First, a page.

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Budget Travel Guide – Dar es Salaam

The big, bustling capital city of Dar Es Salaam, Tanzania,  is an exciting, urban destination in this east African country. Travel lovers should visit Dar Es Salaam to experience the magic of Tanzania in a unique way, enjoying its urban life, cultural tours,  heritage sites, and pristine beaches. However, as a consequence of the lockdown, some might not have a huge budget for their travel plans. Here is a budget travel guide to have an amazing and unforgettable time at Dar Es Salaam!


  • Travel
    • Fly directly to Dar Es Salaam, as flights to bigger cities are cheaper.
    • Install and use taxi apps, such as Uber, Bolt, and Taxify, which have specified prices and provide affordable travel opportunities.
    • Using public transport is a good idea (although one must always wear a mask and sanitize as frequently as possible). Tourists can opt for a Bajaj, which is a motorized tricycle (also known as a Tuk-Tuk), a ferry, or Dalla Dallas, which are minibuses that travel on set routes.
    • A safe, cheap, and eco-friendly way to travel is by bicycle, but this may not be feasible for crowded areas in the city.


  • Prices
    • By making bookings online, in advance, tourists can enjoy discounts and reduced prices, as well as avoiding any last minute inconveniences.
    • Before paying anywhere (getting a taxi, hiring a guide, signing up for a tour), the visitor must negotiate and confirm the price they will eventually be paying.
    • A quick Google search can go a long way. One should try to find out the prices for important things beforehand, in order to avoid getting ripped off.
    • Paying via cash allows tourists to avoid paying ATM and bank fees.


  • Food
    • Supermarkets and malls sell imported items, which are easily available in the tourist’s home country as well. Instead, one should try to buy from local stores and vendors, thus supporting the local economy, and getting a more authentic experience of the country. By buying fruit and vegetables that have been grown in Tanzania, tourists can feel closer to the nature of the land they are visiting.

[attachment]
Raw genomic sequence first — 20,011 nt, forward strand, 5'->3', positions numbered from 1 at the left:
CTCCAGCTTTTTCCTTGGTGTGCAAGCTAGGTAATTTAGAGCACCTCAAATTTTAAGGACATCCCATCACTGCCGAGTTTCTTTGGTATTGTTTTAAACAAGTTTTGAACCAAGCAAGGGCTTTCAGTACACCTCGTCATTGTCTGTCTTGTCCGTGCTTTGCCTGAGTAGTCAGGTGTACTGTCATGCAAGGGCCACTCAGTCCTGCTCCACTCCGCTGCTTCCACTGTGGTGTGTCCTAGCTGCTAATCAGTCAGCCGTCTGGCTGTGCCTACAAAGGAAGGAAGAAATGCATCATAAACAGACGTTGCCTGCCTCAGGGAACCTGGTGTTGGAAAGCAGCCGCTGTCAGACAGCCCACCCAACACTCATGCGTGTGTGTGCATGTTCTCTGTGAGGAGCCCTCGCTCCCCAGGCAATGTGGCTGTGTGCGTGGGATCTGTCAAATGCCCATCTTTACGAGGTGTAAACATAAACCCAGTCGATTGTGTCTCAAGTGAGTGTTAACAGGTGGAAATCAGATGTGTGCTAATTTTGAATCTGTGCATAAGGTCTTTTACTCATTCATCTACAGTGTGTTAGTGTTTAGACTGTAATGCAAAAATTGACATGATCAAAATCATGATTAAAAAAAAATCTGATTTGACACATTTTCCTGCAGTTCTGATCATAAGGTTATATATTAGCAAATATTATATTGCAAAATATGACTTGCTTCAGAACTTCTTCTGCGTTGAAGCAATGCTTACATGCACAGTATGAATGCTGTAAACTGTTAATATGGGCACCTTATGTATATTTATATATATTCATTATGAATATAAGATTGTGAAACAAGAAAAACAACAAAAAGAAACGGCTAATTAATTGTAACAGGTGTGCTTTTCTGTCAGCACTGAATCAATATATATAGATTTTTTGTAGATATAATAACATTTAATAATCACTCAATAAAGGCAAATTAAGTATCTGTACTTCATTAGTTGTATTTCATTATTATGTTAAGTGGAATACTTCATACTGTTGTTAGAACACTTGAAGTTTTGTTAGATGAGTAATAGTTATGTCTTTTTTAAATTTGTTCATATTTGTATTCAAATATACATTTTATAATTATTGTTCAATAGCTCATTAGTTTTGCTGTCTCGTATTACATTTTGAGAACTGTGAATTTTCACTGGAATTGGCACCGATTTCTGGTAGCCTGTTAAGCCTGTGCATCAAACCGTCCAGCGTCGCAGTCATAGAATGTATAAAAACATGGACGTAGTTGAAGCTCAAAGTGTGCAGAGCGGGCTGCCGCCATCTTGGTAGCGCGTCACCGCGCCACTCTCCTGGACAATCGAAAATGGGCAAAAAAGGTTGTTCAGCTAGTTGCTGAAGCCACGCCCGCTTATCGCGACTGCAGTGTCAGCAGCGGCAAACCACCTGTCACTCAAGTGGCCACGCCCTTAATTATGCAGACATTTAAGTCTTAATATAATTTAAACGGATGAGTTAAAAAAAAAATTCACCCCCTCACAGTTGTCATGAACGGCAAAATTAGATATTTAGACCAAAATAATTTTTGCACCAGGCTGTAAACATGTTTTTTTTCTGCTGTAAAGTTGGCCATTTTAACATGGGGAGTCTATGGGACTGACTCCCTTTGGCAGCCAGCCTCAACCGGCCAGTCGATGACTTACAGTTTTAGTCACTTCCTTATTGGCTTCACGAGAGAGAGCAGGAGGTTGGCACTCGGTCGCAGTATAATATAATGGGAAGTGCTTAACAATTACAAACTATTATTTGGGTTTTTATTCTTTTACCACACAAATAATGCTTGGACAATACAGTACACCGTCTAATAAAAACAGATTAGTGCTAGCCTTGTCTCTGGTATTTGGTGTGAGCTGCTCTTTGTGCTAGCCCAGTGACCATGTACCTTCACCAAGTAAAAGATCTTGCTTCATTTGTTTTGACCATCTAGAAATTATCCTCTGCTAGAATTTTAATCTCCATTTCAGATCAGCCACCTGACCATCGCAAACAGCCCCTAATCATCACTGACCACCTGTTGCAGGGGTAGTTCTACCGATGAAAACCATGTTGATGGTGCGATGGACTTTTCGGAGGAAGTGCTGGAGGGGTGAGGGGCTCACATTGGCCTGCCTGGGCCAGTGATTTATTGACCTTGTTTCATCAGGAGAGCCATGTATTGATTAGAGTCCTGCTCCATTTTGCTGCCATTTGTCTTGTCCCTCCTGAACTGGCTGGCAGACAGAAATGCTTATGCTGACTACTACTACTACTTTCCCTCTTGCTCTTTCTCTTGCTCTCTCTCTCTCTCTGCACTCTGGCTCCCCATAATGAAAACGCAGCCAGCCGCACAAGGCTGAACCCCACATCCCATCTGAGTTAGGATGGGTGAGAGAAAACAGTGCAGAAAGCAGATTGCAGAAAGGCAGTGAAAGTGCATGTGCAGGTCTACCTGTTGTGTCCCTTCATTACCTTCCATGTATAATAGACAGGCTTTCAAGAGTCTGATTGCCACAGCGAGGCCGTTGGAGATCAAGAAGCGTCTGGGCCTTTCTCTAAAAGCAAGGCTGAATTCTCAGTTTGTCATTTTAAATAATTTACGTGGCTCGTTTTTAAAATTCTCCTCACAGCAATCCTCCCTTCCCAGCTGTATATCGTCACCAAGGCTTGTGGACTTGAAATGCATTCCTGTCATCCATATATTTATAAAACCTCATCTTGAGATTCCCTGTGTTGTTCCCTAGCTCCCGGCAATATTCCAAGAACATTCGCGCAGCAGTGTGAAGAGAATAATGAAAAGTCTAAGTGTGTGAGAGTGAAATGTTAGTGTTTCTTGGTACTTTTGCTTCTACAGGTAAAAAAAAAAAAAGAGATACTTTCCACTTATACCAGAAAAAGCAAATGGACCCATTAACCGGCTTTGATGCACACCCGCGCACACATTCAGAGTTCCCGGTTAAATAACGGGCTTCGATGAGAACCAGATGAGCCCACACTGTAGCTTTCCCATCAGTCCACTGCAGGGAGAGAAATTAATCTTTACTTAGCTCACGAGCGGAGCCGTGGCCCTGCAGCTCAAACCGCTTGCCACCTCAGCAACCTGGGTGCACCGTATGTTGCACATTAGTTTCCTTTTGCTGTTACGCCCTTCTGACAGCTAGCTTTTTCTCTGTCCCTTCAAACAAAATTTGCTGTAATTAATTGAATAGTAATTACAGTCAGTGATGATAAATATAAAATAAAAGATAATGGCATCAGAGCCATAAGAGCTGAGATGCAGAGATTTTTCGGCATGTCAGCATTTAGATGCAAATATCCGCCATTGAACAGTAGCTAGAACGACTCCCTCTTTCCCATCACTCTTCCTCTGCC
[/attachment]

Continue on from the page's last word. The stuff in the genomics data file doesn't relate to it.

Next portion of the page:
• In Dar Es Salaam, tourists can easily buy fruits such as coconuts, avocadoes, berries, guavas, watermelons, oranges, mangoes, pineapples, passionfruit, and bananas, vegetables including cauliflower, onions, chillies, peppers, cabbage, beans, lettuce, and carrot, and a variety of herbs and spices.
    • Street food is an excellent alternative to expensive restaurants and fast food chains, as it provides the exquisite flavors of Tanzania, and allows tourists to enjoy the diverse cuisine, with its Swahili, Turkish, Arabic, Indian, Portugese, and British influences, and the use of spices such as lemongrass, cumin, garlic, ginger, turmeric, cinnamon, vanilla, cloves, cardamom, pepper, and coriander.
    • Famous street food includes Uji (porridge), pani puri (hollow chips filled with potatoes, chickpeas, and spices), ginger tea, sugarcane juice, Kuku Paka (spicy curry), biryani, pilao, samosa (fried filled triangles), sweet potatoes, kebabs, Muhogo (deep fried cassava), Mandazi (sweet doughnuts), and meat skewers.


  • Spots
    • Travellers can visit Pugu Hills Forest Reserve, home to cheetahs, leopards, hyenas, mongooses, giraffes, baboons, elephants, pangolins, jackals, galagos, warthogs, colobus monkeys, and impalas. Visitors can trek up to a cave that is seen as sacred by the local Zaramo people, and the great bat caves which are home to the  Tanzanian woolly bat, Hildegarde’s tom bat, and horseshoe bat.


    • The National Museum of Tanzania has an entrance fee of $3, which might not be much for most budget travellers. Here, tourists can find ancient Chinese pottery, fossil discoveries, a sacred fig tree, old Tanzanian wood carvings, prehistoric rock art, ancient relics and coins, paintings of important figures such as President Julius Nyerere, indigenous ebony masks, a car that belonged to King George V, cars such as Aston Martin, Rolls Royce, and Mercedes Benz which were once owned by Julius Nyerere, and artefacts from colonial rule!


    • One can visit the Askari Monument, a memorial for the soldiers who fought in World War I for the British army. The bronze statue holds a rifle pointing towards the harbour. The plaques have inscriptions in Arabic and Swahili.